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How to Treat Typical and Special Needs Siblings Fairly


Follow these tips to make sure you're paying enough attention to the siblings of a child with special needs.

 

Multi-child families that include a special needs child often feature overwhelmed parents who are stretched thin in the area of attention -- attention to their health, their relationships, and to the typical children. Because disorders can present in ever-changing ways, constant attention is a must, and in a family with typical siblings the balance is normally skewed towards the dependent child. The need for attention does not only weigh heavily on the parent but also the sibling(s) who wants to be involved and may be feeling frustrated because they don't know how to. However, there are some methods of addressing those needs and making everyone feel included.

 

Family discussions

Invite your children to have a family discussion to address what is going on. Answer any questions that they have about the nature of their special sibling's health, behaviors, or needs; include them in treatment and interventions; and assure them that they are loved and appreciated just as much. Be honest and respect their feelings; they will appreciate it.

 

Create activity schedules

Encourage your child(ren) to choose an after-school or weekend activity that interests them. Once enrolled, make sure to schedule time to be there including picking them up/dropping them off, and attending games and recitals to support them in their endeavors. These activities will also allow your child(ren) to have positive outlets for the emotions that they may not be able to express verbally or appropriately.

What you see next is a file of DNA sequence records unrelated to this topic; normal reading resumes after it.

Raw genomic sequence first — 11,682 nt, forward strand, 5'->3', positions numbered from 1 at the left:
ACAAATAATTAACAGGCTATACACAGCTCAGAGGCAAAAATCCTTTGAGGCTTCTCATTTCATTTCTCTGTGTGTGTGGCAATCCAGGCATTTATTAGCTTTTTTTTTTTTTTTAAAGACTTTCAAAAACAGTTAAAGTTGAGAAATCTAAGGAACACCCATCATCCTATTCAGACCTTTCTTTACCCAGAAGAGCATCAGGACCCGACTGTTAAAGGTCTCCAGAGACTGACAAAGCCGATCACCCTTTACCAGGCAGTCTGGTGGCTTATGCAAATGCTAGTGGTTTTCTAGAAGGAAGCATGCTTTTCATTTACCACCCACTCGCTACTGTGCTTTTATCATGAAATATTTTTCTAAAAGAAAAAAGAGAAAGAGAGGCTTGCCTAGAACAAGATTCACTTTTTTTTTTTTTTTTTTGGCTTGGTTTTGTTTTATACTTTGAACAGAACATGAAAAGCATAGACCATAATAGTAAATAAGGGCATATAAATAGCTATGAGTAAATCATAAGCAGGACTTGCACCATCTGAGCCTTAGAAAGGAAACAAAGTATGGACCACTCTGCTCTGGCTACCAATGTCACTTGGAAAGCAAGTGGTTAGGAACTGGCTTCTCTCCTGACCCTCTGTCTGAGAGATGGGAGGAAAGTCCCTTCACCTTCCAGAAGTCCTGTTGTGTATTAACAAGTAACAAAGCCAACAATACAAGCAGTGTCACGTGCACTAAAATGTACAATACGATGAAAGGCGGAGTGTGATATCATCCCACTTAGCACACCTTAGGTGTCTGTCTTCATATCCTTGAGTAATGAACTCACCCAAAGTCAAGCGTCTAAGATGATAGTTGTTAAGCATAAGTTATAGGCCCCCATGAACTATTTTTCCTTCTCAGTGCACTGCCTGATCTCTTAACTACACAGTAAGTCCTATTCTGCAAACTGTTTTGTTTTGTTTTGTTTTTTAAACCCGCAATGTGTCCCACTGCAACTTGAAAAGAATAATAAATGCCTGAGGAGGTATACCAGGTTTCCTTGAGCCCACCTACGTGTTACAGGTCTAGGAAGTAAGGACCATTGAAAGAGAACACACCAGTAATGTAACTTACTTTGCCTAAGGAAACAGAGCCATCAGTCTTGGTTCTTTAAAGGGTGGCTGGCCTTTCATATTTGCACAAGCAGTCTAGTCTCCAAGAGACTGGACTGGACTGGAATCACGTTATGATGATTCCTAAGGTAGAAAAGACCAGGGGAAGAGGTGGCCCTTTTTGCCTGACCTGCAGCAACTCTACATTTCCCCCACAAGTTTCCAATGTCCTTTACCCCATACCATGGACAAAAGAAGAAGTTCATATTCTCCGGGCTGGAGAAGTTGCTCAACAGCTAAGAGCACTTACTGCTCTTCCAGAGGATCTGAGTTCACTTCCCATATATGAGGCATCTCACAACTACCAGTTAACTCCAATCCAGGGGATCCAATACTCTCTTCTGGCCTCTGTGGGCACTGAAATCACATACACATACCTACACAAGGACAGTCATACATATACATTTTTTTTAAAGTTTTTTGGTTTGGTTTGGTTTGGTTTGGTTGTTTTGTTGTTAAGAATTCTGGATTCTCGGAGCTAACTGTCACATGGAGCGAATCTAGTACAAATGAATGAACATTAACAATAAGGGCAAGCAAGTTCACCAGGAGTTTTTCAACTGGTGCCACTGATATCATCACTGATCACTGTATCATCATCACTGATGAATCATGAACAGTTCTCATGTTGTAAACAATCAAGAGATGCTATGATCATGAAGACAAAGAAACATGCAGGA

Schedule family time and KEEP it

This is very important for a number of reasons. First, it sets a precedent that says, "We are a family united, no matter what the circumstances." In addition, these experiences enhance positive behaviors and relationships, allow the family time to repair the hurts of the week and reconnect, model appropriate behaviors and teach social skills for special children, and boost connections between siblings and their parents. Remember, the great thing about family time is that you create it so it can be as often as you want, wherever you want and however you want. Make sure to include everyone!

It may be difficult to balance the attention that everyone wants to receive, but the importance is in making sure everyone knows that they are loved and are necessary to keeping your family strong.

 

Frederica McLean is the founder of Living Above Disorder.

 

 

Also see: How to Support the Siblings of a Child with Special Needs

Siblings of Children with Special Needs Have Unique Needs Themselves

A Parents' Guide to Special Needs

 

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